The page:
Tag Archive for 'CONEXPO-CON/AGG.'

Forecast For 2020 Is Definitely Not 20/20

By Greg Sitek

Forecasting usually uses a crystal ball for an all-inclusive overview, or a telescope for a long-range view, or a microscope for a finite, specific pinpoint view.

For 2020 a kaleidoscope is probably the correct instrument to use since forecasting anything with respect to the coming year is a virtual impossibility. Typically, there is the “what if” factor that points predictions in one direction or another. For 2020 there are more “what if” factors that stable ones.

Making predictions for the coming year are like shooting the ball in a pinball machine – you just don’t know where it’s going to go, what obstacles it’s going to hit, which direction it’s going to be forced into traveling. 

However, for the construction industries, there are a couple of certainties that will remain constant. For Example, March 10 through 14 ConExpo will be held in Las Vegas, Nevada and will be the biggest construction show ever with 2,800 exhibitors, 2,500,000 square feet and 150 education sessions.  

For our industries this is where I stop with the predictions. There are numerous bills, proposals, agreements, treaties, etc. waiting to be reviewed, revised, rewritten in and before congress waiting for congressional action all of which will have an impact not only on construction but our entire economy. 

According to Dodge Outlook Report we can expect an economic slowdown that will affect total construction growth.

Dodge Data & Analytics released its 2020 Dodge Construction Outlook, a mainstay in construction industry forecasting and business planning. The report predicts that total U.S. construction starts will slip to $776 billion in 2020, a decline of 4% from the 2019 estimated level of activity.

“The recovery in construction starts that began during 2010 in the aftermath of the Great Recession is coming to an end,” stated Richard Branch, Chief Economist for Dodge Data & Analytics. “Easing economic growth driven by mounting trade tensions and lack of skilled labor will lead to a broad based, but orderly pullback in construction starts in 2020. After increasing 3% in 2018 construction starts dipped an estimated 1% in 2019 and will fall 4% in 2020.”

“Next year, however, will not be a repeat of what the construction industry endured during the Great Recession. Economic growth is slowing but is not anticipated to contract next year. Construction starts, therefore, will decline but the level of activity will remain close to recent highs. By major construction sector, the dollar value of starts for residential buildings will be down 6%, while starts for both nonresidential buildings and non-building construction will drop 3%.”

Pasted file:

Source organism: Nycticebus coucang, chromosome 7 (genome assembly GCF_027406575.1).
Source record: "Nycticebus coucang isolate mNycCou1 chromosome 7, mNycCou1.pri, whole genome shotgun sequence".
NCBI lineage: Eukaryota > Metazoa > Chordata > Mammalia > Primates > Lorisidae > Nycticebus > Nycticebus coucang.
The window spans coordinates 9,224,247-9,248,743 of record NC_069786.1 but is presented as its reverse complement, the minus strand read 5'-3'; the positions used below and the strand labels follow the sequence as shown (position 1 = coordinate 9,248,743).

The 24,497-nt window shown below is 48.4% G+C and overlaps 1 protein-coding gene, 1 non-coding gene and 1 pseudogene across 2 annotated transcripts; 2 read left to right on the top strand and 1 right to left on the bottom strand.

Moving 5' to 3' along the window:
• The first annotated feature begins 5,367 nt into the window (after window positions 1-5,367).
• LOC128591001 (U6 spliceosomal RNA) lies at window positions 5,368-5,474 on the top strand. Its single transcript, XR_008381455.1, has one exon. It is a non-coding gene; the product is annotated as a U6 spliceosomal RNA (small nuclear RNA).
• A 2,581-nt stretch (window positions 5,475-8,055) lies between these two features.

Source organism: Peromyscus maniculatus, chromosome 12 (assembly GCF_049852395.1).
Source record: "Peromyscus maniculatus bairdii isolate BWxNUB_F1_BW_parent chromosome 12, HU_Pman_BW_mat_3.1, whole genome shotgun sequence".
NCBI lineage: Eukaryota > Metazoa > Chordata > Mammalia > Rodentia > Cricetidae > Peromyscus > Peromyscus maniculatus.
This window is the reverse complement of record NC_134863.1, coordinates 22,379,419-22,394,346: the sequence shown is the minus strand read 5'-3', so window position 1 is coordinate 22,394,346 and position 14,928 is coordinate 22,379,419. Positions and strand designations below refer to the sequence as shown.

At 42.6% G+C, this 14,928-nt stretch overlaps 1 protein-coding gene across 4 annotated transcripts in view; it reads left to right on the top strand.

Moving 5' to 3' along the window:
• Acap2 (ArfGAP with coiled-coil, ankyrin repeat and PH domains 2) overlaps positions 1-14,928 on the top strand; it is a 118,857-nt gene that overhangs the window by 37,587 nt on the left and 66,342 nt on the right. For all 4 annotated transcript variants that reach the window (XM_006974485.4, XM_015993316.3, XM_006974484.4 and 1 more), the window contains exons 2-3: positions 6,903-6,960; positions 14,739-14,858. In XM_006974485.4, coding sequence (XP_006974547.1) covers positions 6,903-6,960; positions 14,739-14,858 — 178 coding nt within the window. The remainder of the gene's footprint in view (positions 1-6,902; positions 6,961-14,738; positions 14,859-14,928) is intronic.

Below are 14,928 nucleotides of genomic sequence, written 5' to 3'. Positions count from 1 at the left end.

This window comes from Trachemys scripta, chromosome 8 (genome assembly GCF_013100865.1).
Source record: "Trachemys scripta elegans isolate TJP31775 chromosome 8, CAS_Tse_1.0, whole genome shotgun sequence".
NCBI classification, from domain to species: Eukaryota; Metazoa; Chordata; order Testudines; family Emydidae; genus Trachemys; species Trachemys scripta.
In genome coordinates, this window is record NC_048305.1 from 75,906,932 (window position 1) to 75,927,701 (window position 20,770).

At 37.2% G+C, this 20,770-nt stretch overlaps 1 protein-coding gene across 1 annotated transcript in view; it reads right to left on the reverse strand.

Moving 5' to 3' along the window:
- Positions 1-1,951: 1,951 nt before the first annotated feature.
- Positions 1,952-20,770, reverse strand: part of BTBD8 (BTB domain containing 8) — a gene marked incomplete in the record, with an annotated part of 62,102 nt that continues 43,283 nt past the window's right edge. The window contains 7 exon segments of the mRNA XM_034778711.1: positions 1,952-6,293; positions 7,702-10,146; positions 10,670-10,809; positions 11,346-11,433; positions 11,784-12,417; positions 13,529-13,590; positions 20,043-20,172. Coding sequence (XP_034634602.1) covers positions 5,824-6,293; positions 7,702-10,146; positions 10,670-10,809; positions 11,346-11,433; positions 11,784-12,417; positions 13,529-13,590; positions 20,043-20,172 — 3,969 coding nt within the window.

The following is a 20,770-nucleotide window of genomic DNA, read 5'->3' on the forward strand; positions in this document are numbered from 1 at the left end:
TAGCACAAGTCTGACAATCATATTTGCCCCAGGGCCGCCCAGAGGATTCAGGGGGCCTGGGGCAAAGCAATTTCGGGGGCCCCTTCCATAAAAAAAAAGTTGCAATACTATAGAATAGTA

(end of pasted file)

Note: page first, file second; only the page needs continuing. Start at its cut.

In Contrast, AEM’s 2020 Outlook for Construction predicts “Steady and solid growth is likely to continue for the construction sector. As the second-largest in the world (behind China), the U.S. construction market is poised for 3.3 percent growth this year, 1.7 percent growth in 2020, and somewhere between 1.5 and 2 percent growth for the next five years. Residential construction remains a strong driver – it represents about 40 percent of the total market and, in the last four years, it’s seen double-digit growth. However, as of late, growth has slowed considerably.

“A lot of the optimism we saw in 2017 and 2018 seems to have evaporated,” said AEM Director of Market Intelligence Benjamin Duyck. “There really is no consensus to what the future truly holds.”

Tariffs are playing a role in the uncertainty, as is the need for a new comprehensive infrastructure package.

“Both political parties discuss this quite a bit, but nothing has materialized so far,” said Duyck. “It’s now expected for 2021 – and hopefully it comes soon, as most of the infrastructure spending, we see today occurs at the state and local level.”

“While the outlook for construction remains positive, enough factors are having a negative impact that uncertainty is still pervasive for the time being.”

AEM’s bottom line – “2019 has been a solid year for the economy overall, as well as the ag and construction sectors. A number of factors – global trade wars and protectionism being chief among them – are leading to increased concern that a recession is right around the corner. And while that likely isn’t the case, it’s not unreasonable to suggest one may arrive by 2021.”

Another certainty, there is an election scheduled for November 3, 2020 and there is more on what to expect in the January issues of the ACP magazines. We do have some excellent forecasts for you.

4 Things Contractors Need to Understand About Innovation